Guest Article: “The Journey Is The Thing”- Homer

Let's get ready to Rumble!
Let’s get ready to Rumble!

Yvon Chounard may not be Homer but he is a worthy modern day wise man, he admonished, don’t be a sports nazi. His meaning was, don’t do one sport to the exclusion of all others. It’s tempting not to pursue other sports when cycling demands so much time and leaves one with a body that is barely useful for anything else, but that would be too easy.

VLVV, Gianni

Admittedly, the concept of worshipping multiple deities has lost its popular following in the last few millennia. But we must reconcile theological doctrine with reality and bury the schisms that have caused sectarian strife for so long. The month of October is the perfect time to revisit the sacred teachings.

At first glance, you might call me an infidel upon learning that today, instead of devoting my whole day to worshipping The Bike, I plan to make equally sacred offerings to The Mountain. Indeed, the pile of bespoke cycling gear designated for today’s ride now has to share the same trunk space with ropes, cams, carabiners, and other studly accoutrements of the climbing craft. Upon learning this, many of you likely will condemn me a Rule #4 violator and ban me from La Vie Velominatus for life. But I beg you to hear my case before casting judgment.

In ancient Athens, for example, the good citizens understood that it was prudent to worship many gods; though the gods were fickle and jealous, they could bestow upon you great benefits. What really mattered was religious experience, spirituality, and sacrifice.

I assure you – all of these elements will be present in today’s outing and, as such, I am not heretic, but a true believer. Take for example, sacrifice. What greater sacrifice can there be than braving the desolate country roads of rural Virginia, with nary an espresso in sight, facing a near-rabid canine darting at me as I exhaustedly summit a roller?  In the same vein, the path to our climbing routes planned for the afternoon takes us between Scylla and Charybdis – the dreaded “Poison Ivy Gully” descent or a rappel off manky tree anchors that could, at any moment, be messed with by meth tweakers frequenting the trail. I shall not even speak of the fact that we have to arrive at our destinations in a minivan, for no other mode of transport can accommodate the Hydra masking as our multi-sport gear collection.

The religious experience will be all worth it. There is little that compares to the hum of my overpriced drivetrain on a crisp October day or the cloud of climbing chalk following me like a halo as I flail like a stuck pig on a sandbag Great Falls eliminate. I thusly urge you to consider the wisdom of the ancients and erase differences between the gods. As far back as Homer, great thinkers recognized a unity in the multiplicity of the divine. Skiing season, here I come!

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75 Replies to “Guest Article: “The Journey Is The Thing”- Homer”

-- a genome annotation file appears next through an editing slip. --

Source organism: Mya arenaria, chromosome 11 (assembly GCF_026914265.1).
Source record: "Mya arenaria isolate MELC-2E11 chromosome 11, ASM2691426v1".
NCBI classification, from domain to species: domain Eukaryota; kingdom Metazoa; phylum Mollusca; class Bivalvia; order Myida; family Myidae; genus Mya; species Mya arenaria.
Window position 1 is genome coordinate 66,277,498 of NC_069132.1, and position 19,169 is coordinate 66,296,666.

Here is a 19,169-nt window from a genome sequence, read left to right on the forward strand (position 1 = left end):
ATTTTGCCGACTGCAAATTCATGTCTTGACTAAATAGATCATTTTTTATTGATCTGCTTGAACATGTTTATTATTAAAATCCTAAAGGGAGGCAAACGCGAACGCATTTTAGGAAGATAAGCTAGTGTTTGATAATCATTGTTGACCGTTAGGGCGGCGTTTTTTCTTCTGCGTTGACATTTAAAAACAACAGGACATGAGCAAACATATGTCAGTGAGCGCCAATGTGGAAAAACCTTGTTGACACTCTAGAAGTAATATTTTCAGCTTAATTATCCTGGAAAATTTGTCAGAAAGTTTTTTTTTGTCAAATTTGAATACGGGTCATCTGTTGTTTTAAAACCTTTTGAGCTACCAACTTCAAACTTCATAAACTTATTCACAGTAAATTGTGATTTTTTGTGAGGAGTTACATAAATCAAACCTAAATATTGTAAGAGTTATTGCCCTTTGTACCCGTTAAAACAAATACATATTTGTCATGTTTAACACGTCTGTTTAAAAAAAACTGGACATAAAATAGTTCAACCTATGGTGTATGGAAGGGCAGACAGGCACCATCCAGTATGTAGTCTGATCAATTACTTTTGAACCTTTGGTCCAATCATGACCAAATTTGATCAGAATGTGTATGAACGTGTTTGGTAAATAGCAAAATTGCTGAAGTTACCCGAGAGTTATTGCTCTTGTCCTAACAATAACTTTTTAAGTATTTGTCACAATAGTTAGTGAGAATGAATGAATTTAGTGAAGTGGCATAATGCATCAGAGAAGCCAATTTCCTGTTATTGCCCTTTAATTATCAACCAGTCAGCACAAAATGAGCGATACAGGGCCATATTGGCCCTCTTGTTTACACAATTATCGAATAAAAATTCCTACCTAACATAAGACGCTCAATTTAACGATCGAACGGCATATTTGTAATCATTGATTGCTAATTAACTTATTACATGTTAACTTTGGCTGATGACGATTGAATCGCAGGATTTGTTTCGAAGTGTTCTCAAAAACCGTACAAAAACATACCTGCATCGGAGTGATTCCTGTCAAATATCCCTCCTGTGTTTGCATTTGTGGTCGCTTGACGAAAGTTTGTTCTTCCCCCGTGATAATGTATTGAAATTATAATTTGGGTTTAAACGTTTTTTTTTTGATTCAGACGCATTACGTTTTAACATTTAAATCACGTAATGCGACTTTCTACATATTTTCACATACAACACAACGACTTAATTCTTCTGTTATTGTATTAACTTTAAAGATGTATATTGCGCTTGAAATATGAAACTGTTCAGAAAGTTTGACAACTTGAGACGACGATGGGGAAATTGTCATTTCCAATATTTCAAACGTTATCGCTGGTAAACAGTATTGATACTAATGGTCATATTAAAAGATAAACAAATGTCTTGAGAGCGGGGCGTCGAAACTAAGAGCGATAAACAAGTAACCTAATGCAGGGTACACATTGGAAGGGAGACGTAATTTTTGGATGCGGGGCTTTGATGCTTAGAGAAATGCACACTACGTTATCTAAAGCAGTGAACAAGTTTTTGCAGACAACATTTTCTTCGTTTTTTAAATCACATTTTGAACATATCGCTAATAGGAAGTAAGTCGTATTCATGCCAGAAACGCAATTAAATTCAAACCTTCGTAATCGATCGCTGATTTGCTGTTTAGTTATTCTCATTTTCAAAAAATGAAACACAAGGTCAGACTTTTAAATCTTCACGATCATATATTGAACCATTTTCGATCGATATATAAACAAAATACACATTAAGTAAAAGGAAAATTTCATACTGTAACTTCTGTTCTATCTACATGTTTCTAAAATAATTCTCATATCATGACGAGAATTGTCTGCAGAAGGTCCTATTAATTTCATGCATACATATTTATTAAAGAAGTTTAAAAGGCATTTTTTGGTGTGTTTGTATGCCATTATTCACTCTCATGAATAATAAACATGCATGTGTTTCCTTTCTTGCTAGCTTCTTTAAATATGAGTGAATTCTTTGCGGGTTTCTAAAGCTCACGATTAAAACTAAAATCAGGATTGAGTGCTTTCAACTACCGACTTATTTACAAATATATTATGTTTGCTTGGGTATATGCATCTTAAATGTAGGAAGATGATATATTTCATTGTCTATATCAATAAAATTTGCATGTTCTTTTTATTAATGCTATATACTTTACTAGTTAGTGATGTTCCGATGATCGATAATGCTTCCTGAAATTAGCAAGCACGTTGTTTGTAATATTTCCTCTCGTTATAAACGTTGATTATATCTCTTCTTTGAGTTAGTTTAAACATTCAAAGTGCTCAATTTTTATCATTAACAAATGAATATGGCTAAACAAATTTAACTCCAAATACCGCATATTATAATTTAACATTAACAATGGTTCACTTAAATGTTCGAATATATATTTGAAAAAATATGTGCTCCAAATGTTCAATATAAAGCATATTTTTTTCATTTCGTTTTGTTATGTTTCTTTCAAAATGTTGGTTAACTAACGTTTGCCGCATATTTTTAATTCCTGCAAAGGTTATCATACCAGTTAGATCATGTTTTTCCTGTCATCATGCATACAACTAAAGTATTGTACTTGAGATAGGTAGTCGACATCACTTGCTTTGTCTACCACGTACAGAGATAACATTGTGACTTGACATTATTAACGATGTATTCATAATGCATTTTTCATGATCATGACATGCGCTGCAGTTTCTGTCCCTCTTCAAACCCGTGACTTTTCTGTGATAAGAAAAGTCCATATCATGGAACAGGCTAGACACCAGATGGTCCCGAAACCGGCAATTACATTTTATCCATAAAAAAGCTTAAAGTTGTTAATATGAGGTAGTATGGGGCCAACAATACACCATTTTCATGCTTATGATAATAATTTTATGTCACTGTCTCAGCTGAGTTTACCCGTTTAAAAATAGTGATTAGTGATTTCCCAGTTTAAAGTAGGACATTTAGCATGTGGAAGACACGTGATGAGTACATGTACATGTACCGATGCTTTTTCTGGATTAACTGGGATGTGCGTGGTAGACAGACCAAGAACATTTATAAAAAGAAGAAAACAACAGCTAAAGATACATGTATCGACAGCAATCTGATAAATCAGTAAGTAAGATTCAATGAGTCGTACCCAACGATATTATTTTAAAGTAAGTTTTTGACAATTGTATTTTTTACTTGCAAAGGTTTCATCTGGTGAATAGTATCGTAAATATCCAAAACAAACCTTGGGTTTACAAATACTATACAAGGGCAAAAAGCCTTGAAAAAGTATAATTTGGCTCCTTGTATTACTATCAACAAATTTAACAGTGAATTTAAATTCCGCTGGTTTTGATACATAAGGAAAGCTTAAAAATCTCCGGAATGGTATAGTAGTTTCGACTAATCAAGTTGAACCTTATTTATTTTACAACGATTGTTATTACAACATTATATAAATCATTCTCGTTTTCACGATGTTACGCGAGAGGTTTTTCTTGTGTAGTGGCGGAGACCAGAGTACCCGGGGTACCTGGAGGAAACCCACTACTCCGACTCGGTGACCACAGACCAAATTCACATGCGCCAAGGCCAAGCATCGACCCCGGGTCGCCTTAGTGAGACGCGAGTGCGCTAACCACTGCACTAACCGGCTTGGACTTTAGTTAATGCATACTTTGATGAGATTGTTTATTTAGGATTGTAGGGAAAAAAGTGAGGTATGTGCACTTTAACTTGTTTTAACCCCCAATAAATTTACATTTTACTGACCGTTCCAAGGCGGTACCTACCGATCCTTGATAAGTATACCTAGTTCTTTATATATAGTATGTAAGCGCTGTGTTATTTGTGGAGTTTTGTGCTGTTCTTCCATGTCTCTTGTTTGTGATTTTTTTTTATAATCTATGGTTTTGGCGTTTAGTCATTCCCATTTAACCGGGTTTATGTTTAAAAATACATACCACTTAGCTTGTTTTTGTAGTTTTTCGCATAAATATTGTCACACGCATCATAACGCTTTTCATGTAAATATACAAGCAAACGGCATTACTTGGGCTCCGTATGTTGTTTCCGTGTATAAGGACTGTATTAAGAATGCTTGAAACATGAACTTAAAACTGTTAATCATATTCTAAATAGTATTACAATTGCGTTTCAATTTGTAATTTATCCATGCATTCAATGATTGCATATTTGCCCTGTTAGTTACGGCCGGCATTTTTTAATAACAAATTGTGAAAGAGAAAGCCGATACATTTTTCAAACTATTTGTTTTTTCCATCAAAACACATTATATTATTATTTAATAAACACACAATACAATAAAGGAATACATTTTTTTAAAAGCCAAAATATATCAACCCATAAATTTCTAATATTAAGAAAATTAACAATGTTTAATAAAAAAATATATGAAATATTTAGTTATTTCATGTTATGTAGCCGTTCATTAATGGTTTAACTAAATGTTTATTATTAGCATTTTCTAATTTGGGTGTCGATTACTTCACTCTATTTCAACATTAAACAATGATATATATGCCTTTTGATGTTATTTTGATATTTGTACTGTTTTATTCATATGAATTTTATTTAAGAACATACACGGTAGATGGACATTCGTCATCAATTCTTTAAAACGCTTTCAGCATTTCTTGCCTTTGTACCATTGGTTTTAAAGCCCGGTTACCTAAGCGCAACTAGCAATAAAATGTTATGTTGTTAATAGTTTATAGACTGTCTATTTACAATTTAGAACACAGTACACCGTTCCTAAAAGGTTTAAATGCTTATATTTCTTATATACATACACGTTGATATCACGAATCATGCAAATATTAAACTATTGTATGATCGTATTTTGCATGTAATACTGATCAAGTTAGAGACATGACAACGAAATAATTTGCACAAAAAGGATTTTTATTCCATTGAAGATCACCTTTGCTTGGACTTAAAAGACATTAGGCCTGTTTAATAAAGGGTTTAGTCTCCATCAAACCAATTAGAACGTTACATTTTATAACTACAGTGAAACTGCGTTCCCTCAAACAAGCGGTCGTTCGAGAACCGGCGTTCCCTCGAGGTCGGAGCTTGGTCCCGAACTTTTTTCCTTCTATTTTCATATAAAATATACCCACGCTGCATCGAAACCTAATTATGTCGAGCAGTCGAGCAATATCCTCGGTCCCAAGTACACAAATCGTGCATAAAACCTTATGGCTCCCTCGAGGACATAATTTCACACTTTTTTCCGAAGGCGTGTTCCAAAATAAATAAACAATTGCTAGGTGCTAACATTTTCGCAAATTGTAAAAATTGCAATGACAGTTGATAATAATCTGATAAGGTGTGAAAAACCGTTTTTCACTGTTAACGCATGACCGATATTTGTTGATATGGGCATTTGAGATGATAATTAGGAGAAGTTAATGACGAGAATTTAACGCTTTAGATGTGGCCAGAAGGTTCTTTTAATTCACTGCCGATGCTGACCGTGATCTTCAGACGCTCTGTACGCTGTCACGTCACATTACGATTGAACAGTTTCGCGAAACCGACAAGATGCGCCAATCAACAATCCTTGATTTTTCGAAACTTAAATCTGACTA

1. Good topic, in the sense that it’s a truly awful topic. In the sense that the existential freedom–no, necessity–of choice can be a great big Bitch. I mean, it’s all well and good to be polytheistic (monotheism is, in my view, for losers), but what about when your gods vie with each other? 

    Case in point: having relocated to a salt-watery place, it seemed prudent to give Poseidon his due. Ergo, I’m learning to wear a sea kayak in the actual water and have put in some long days refining my (paddle, not pedal) strokes: forward, sweep, high and low brace, stern and bow rudder, etc. Today, even at the very moment of sitting down and finding this guest article, I’ve been struggling to determine the focus of my afternoon sacrifice, Mt. Velomis or Poseidon’s depths. A solo crossing of a good stretch of water has been calling me; today, finally, visibility, wind and tides are favorable for the first time in a week. And yet.

    And yet. 

    (It’s just a good thing I had to leave rock climbing behind when we landed up here, or I’d still be letting my legs and lungs atrophy in pursuit of Popeye forearms and vice-grip hands, grovelling my 5.10 body up 5.11 routes.)

    I need to decide and accept the consequences of my decision and enjoy whatever form of practice I choose. But first I have to decide. 

  2. doesn’t climbing involve developing arm muscles that are entirely extraneous to cycling?

     

    Says he about spend a weekend sailing a massively overpowered boat round a small concrete bowl.

  3. ” There is little that compares to the hum of my overpriced drivetrain on a crisp October day”

    In my world thre are a few sounds that get close, the sounds of my skates cutting ice is right up there, luckily for me my favorite two compliment each other well and rarely compete for my time spent on them …  Rule#5 and Rule number#9 and once I think of it, a lot of the other non-bike rules are directly applicable to both sports in fact Rule #43 was in play last night on my team.  While of a slightly different breed there are definite similarities between the hardmen of years past on the ice and on the cobbles and passes….

  4. I will be hitting the climbing gym after work today. I balance climbing and cycling fairly well although I will say that cycling got the best of my attention for the last several months.@Al__S  And climbing is an amazing way to build core and back muscles so I wouldn’t say that it doesn’t benefit cycling at all. And cycling has helped with my foot work and maintaining a good weight for climbing.

  5. @DCR